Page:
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How to Count to 100 in Swiss German

Counting - S. Hofschlaeger  / pixelio.de 


Counting to 100 in Swiss German

After learning the most common greetings in a language (e.g. hello, goodbye, how are you?), knowing how to count to 10 is one of the most popular things for language learners. Instead of just giving you the bare minimum 10 in Swiss German, I'd like to teach you how to count to 100 in Swiss German.

From 1 to 12

Swiss German numbers are pretty similar to German and English numbers, especially the ones from one to ten.

eis (one)
zwei (two)
drü (three)
vi-er (for)
foif (five)
sächs (six)
sibe (seven)
acht (eight)
nün (nine)
zäh (ten)
elf (eleven)
zwölf (twelve)

From 13 to 100

Starting from 13, the numbers in Swiss German are simply a combination of a single number (1-9) and an ending (twenty, thirty, etc.) and some n's and e's to combine the two. 33 in Swiss German would be drü-e-drissg ("three-a-thirty") and 75 would be foif-e-sibezg ("five-a-seventy").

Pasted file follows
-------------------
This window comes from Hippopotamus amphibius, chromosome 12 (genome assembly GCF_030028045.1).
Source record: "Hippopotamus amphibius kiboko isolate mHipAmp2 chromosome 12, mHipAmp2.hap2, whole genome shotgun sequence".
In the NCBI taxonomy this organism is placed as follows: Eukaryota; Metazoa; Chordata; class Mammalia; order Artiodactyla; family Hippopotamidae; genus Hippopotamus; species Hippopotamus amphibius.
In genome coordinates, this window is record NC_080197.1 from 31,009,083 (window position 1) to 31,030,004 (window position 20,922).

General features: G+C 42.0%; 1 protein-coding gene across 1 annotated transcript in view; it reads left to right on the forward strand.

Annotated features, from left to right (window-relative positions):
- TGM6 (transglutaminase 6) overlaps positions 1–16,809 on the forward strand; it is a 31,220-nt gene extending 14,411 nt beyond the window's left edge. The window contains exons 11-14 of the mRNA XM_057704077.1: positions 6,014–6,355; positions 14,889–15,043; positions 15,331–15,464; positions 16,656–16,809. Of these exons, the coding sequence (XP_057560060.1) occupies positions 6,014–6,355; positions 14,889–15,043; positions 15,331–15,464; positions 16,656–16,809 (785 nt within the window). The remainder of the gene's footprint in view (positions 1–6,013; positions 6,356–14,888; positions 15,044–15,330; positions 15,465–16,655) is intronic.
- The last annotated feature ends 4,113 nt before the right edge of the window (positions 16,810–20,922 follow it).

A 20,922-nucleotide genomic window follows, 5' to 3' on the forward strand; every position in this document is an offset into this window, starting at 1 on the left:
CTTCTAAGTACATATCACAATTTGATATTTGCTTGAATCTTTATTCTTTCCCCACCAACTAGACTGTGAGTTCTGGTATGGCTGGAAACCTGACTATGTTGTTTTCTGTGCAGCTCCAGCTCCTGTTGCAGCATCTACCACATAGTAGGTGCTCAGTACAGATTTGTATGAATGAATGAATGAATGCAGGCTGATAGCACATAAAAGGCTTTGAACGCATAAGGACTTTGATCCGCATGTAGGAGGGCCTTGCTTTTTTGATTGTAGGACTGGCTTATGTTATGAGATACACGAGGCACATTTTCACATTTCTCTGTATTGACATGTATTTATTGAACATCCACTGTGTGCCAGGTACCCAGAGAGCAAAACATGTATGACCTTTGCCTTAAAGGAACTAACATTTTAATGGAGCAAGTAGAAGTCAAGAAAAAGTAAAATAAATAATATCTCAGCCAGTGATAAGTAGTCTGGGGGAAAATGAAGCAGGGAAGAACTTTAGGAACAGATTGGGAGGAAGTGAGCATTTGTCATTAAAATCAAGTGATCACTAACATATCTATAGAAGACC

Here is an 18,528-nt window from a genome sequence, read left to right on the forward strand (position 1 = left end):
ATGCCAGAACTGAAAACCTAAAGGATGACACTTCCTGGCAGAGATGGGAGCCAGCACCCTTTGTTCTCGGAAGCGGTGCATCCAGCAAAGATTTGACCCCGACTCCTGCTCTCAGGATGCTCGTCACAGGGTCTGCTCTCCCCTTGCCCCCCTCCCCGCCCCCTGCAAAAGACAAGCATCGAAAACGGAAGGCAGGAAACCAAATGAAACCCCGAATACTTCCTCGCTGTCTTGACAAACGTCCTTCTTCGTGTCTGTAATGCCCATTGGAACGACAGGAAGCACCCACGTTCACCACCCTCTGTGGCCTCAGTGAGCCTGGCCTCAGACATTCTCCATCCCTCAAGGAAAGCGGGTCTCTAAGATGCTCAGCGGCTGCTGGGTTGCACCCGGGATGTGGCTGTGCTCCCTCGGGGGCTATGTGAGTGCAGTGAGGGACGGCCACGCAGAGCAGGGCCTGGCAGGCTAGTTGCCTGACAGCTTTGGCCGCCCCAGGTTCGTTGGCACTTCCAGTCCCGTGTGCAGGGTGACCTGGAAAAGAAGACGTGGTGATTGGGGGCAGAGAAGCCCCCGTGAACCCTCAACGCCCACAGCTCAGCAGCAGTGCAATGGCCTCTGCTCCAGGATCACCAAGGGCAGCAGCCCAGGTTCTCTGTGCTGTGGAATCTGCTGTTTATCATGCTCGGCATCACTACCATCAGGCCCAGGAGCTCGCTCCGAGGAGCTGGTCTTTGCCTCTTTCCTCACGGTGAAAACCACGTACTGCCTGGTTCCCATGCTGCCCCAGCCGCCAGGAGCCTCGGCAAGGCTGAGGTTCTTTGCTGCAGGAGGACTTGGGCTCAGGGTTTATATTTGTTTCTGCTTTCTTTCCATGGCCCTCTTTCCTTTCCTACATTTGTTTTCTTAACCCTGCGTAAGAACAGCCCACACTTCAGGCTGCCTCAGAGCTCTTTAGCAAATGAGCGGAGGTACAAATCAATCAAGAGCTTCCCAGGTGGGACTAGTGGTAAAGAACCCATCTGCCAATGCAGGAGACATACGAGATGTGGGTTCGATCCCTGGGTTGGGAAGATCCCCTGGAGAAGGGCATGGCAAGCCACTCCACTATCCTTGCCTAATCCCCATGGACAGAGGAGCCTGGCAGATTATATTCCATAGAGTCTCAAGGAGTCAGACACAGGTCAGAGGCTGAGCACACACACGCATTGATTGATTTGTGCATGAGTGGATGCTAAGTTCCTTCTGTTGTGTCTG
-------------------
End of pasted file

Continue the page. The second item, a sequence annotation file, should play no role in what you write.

These decimal numbers (like 10, 20, 30, etc.) are also used as the endings for combined numbers:

zäh (10)
zwänzg (20)
drissg (30)
vierzg (40)
füfzg (50)
sächzg (60)
siebezg (70)
achzg (80)
nünzg (90)
hundert (100)

These are the in-betweens used with each single number. Note that except for the number one that changes from "eis" to "ei", all single numbers remain as they are!

ei-ne (one)
zwei-e (two)
drü-e (three)
vier-e (four)
foif-e (five)
sächs-e (six)
sibe-ne (seven)
acht-e (eight)
nün-e (nine)


Let's practice! How would you say 46, 59, 82 and 21 in Swiss German?

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